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Stigmatizing MAT: Here’s Why It Needs to End
Millions of people around the world are suffering from substance use disorders. While many are recovering – or even “recovered” – there’s still a large population of people out there who either aren’t ready to get clean and sober or don’t know how.
Before you can begin to evaluate treatment options, you first have to admit that you need treatment – something that’s terrifying in today’s climate. The “War on Drugs” and labels like “junkie,” “crackhead,” and “dope-fiend” are enough to make someone hold tight to their secrets and suffer in isolation.
According to the American Society for Addiction Medicine (ASAM):
“…we must change the conversation about what it means to have addiction, and we also must increase access to evidence-based treatments. This means putting an end to stigma, increasing access to medication that can treat opioid use disorder, and supporting the expanded use of naloxone – a life-saving medication that can reverse the effects of an opioid-related overdose. People with addiction deserve to be treated like any other patient with a medical disease, and physicians are helping the nation understand how to do this. That is one reason the Task Force encourages increased education and training for medication-assisted treatment (MAT).”
What is Medication-Assisted Treatment?
MAT is defined by using conventional therapies in conjunction with certain medications that have been proven successful at helping people struggling with substance abuse stay clean. MAT is most often used for patients trying to get off of opiates like prescription painkillers and heroin.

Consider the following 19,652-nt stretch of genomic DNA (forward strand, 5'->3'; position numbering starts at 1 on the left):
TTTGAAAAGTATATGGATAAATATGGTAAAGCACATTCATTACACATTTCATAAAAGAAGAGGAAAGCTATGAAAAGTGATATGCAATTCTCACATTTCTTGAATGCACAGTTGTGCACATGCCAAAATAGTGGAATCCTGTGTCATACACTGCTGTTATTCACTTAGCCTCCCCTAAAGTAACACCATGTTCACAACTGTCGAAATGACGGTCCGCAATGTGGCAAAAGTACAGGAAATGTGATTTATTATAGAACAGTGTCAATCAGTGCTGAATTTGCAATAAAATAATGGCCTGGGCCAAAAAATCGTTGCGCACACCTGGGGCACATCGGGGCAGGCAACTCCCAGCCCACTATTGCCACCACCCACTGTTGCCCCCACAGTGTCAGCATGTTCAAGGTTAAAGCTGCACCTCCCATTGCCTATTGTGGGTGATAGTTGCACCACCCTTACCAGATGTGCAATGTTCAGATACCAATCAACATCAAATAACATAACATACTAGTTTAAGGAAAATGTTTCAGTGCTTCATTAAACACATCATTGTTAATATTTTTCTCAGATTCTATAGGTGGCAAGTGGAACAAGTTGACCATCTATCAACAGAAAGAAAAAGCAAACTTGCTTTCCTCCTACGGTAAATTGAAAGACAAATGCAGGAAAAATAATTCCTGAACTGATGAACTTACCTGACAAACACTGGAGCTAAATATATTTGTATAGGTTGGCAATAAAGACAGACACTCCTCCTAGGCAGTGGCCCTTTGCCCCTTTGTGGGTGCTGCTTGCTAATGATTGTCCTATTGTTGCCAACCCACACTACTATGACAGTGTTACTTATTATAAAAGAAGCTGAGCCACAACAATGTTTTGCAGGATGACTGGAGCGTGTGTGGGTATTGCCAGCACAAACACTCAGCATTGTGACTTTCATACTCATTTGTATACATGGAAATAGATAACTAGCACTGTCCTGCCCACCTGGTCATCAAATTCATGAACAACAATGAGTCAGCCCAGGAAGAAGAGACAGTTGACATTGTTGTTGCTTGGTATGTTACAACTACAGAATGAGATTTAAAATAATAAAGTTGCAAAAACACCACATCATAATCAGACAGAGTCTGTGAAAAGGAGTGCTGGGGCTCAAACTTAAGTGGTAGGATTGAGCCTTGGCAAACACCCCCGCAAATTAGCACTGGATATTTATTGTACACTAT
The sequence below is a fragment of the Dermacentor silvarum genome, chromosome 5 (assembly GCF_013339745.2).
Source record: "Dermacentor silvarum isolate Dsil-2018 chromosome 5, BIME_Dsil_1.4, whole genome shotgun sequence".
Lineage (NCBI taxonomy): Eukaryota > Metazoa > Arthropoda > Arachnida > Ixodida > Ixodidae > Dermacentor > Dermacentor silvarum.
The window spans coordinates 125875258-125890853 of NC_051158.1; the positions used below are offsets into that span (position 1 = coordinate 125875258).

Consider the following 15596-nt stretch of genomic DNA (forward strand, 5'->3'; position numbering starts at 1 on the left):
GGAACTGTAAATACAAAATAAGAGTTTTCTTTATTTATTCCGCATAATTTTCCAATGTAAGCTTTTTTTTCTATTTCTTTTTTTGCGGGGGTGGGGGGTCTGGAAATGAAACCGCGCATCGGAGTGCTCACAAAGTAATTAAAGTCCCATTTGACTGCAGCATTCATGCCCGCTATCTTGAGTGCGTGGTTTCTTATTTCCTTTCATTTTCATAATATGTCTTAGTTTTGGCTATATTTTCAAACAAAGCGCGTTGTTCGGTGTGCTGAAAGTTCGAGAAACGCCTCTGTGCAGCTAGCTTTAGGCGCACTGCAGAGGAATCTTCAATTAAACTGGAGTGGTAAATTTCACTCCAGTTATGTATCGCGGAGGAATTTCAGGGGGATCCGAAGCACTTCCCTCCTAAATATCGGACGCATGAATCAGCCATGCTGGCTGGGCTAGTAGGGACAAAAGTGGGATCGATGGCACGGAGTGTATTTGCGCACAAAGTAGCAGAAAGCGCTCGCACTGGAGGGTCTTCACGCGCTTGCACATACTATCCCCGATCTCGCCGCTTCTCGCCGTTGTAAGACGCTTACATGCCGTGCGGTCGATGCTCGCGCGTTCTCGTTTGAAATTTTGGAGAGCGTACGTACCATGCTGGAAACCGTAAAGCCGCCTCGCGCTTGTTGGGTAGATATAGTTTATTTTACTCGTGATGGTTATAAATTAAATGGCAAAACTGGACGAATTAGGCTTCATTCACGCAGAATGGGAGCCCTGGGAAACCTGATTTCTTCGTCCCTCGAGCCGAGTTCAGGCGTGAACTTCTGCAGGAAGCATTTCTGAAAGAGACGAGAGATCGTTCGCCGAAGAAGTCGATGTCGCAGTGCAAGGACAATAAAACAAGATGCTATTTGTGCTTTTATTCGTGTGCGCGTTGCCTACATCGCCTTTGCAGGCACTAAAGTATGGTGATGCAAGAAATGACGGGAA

There are three different types of MAT:
- Methadone Maintenance: With methadone maintenance, patients have to go to the clinic every day to get their dose of medication. Methadone not only suppresses withdrawal symptoms, it stops cravings as well. Methadone is meant to be taken long-term.
- Suboxone Maintenance: Suboxone is a combination of buprenorphine and naloxone that keeps the withdrawals at bay, but isn’t subject to the same regulations as methadone. Typically, patients receive a prescription for a full month’s supply that can be taken at home. Suboxone is typically considered a “safer” medication, as it contains the opiate blocker naloxone and prevents users from getting high if they use other opiates.
- Vivitrol: Vivitrol (naltrexone for extended-release injectable suspension) is a once-monthly injection given by a doctor that blocks the brain’s opiate receptors, making it impossible to get high from any opioid. Recently, Vivitrol was also approved to help manage alcohol cravings.
So Why Do People Oppose MAT Therapy?
It was 1972 when methadone became the first stabilization and maintenance drug on the market for opioid treatment. Naturally, the federal government placed a ton rules and regulations on the methadone clinics that opened in the years following. These regulations, including strict daily attendance, supervised dosing, individual counseling, and urine testing, set the stage for the beginning of social stigmas against taking medication for opiate addiction, especially since many people believe substance abuse is a choice not a disease.
Only recently, with overdose rates higher than we’ve ever seen, are people are treating substance abuse as a health crisis and not a criminal or moral issue.
Unfortunately, a large majority of drug and alcohol treatment centers solely push 12-step programs, like NA or AA. Rehab facilities frequently take their clients to outside meetings, so they’re taught to believe that’s the “right” way to recover. Due to the frequent exposure to these types of programs in early recovery, MAT is often stigmatized as “replacing one addiction with another.”
With death tolls rising and an opioid epidemic plaguing our nation, we all need to consider new ways of thinking. It’s okay to try different recovery methods and therapies – look into AA, NA, CA, programs like SMART Recovery, Women for Sobriety, or Celebrate Recovery. After all, recovery isn’t a one-size-fits-all kind of thing.
Additional Reading: Can We Stop Calling It “Medication-Assisted Treatment”?
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